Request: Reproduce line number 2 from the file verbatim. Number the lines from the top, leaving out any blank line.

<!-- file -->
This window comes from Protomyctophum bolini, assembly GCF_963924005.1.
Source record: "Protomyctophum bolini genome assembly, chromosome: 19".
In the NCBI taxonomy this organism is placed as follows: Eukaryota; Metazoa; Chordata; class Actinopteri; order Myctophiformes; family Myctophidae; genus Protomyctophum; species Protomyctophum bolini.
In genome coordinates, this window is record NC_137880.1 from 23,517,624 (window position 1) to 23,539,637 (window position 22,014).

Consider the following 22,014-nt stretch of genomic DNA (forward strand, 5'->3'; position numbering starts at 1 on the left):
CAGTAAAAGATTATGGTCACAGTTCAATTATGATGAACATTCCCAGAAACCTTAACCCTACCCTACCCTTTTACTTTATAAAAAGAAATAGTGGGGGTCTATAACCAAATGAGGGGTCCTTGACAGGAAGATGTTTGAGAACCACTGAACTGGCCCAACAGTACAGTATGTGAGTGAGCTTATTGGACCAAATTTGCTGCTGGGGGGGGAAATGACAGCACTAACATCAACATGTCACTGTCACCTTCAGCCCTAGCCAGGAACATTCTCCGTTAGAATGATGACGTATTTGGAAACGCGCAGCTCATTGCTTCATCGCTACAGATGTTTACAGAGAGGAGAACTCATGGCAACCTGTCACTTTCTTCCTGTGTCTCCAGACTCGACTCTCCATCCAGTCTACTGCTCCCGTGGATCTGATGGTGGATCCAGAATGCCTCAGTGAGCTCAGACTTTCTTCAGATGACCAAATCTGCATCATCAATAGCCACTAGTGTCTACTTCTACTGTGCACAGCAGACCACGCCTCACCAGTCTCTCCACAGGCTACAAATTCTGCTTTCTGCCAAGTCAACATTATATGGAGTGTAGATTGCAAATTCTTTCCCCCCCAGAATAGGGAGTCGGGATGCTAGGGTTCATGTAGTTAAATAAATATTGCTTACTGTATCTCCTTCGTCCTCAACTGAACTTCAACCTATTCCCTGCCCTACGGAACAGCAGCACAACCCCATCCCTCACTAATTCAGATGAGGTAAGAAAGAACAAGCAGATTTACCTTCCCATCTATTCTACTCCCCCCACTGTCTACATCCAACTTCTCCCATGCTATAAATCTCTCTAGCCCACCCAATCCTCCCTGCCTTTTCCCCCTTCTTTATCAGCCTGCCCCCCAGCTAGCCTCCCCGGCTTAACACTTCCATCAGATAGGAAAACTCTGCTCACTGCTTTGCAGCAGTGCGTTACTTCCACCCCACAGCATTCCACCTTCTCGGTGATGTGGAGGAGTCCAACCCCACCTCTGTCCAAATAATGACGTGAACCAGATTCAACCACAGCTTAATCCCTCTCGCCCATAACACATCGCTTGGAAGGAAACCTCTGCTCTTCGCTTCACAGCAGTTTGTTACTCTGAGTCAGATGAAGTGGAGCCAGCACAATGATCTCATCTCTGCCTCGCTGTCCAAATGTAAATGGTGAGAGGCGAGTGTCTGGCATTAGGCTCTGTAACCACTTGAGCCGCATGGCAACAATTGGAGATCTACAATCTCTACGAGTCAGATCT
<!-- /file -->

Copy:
Source record: "Protomyctophum bolini genome assembly, chromosome: 19".